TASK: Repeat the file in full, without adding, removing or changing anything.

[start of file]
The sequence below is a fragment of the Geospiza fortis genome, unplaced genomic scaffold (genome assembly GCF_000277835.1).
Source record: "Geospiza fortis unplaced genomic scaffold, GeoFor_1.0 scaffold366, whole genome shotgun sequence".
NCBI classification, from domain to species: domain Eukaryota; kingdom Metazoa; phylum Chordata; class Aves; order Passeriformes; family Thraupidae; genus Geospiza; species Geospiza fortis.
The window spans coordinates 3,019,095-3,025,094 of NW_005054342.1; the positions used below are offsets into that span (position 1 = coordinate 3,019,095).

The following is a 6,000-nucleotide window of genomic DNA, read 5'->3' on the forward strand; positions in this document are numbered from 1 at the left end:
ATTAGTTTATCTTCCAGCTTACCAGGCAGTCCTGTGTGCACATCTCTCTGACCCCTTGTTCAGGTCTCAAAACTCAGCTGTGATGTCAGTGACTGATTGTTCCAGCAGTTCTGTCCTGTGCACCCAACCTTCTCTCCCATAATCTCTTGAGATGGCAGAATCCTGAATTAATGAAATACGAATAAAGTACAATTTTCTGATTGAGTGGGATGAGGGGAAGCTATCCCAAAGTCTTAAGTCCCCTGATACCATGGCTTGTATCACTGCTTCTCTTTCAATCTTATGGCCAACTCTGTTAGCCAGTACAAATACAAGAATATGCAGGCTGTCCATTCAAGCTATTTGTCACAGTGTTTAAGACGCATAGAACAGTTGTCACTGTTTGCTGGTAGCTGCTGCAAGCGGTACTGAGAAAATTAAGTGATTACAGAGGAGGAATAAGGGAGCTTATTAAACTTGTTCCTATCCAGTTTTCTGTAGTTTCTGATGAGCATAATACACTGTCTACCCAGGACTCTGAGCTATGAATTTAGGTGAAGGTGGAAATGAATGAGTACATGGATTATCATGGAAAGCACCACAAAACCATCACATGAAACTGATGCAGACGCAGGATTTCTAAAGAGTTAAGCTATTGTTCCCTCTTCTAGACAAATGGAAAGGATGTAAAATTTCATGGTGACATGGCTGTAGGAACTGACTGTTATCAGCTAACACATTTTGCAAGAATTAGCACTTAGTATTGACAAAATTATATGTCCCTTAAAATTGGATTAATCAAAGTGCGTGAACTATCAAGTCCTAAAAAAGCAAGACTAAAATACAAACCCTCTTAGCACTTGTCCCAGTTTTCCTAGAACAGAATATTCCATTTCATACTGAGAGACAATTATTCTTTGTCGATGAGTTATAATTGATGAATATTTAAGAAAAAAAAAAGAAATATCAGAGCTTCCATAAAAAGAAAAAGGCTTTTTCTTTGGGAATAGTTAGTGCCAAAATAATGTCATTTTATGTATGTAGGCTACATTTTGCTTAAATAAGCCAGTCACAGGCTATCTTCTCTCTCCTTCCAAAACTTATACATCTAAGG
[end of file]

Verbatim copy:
The sequence below is a fragment of the Geospiza fortis genome, unplaced genomic scaffold (genome assembly GCF_000277835.1).
Source record: "Geospiza fortis unplaced genomic scaffold, GeoFor_1.0 scaffold366, whole genome shotgun sequence".
NCBI classification, from domain to species: domain Eukaryota; kingdom Metazoa; phylum Chordata; class Aves; order Passeriformes; family Thraupidae; genus Geospiza; species Geospiza fortis.
The window spans coordinates 3,019,095-3,025,094 of NW_005054342.1; the positions used below are offsets into that span (position 1 = coordinate 3,019,095).

The following is a 6,000-nucleotide window of genomic DNA, read 5'->3' on the forward strand; positions in this document are numbered from 1 at the left end:
ATTAGTTTATCTTCCAGCTTACCAGGCAGTCCTGTGTGCACATCTCTCTGACCCCTTGTTCAGGTCTCAAAACTCAGCTGTGATGTCAGTGACTGATTGTTCCAGCAGTTCTGTCCTGTGCACCCAACCTTCTCTCCCATAATCTCTTGAGATGGCAGAATCCTGAATTAATGAAATACGAATAAAGTACAATTTTCTGATTGAGTGGGATGAGGGGAAGCTATCCCAAAGTCTTAAGTCCCCTGATACCATGGCTTGTATCACTGCTTCTCTTTCAATCTTATGGCCAACTCTGTTAGCCAGTACAAATACAAGAATATGCAGGCTGTCCATTCAAGCTATTTGTCACAGTGTTTAAGACGCATAGAACAGTTGTCACTGTTTGCTGGTAGCTGCTGCAAGCGGTACTGAGAAAATTAAGTGATTACAGAGGAGGAATAAGGGAGCTTATTAAACTTGTTCCTATCCAGTTTTCTGTAGTTTCTGATGAGCATAATACACTGTCTACCCAGGACTCTGAGCTATGAATTTAGGTGAAGGTGGAAATGAATGAGTACATGGATTATCATGGAAAGCACCACAAAACCATCACATGAAACTGATGCAGACGCAGGATTTCTAAAGAGTTAAGCTATTGTTCCCTCTTCTAGACAAATGGAAAGGATGTAAAATTTCATGGTGACATGGCTGTAGGAACTGACTGTTATCAGCTAACACATTTTGCAAGAATTAGCACTTAGTATTGACAAAATTATATGTCCCTTAAAATTGGATTAATCAAAGTGCGTGAACTATCAAGTCCTAAAAAAGCAAGACTAAAATACAAACCCTCTTAGCACTTGTCCCAGTTTTCCTAGAACAGAATATTCCATTTCATACTGAGAGACAATTATTCTTTGTCGATGAGTTATAATTGATGAATATTTAAGAAAAAAAAAAGAAATATCAGAGCTTCCATAAAAAGAAAAAGGCTTTTTCTTTGGGAATAGTTAGTGCCAAAATAATGTCATTTTATGTATGTAGGCTACATTTTGCTTAAATAAGCCAGTCACAGGCTATCTTCTCTCTCCTTCCAAAACTTATACATCTAAGG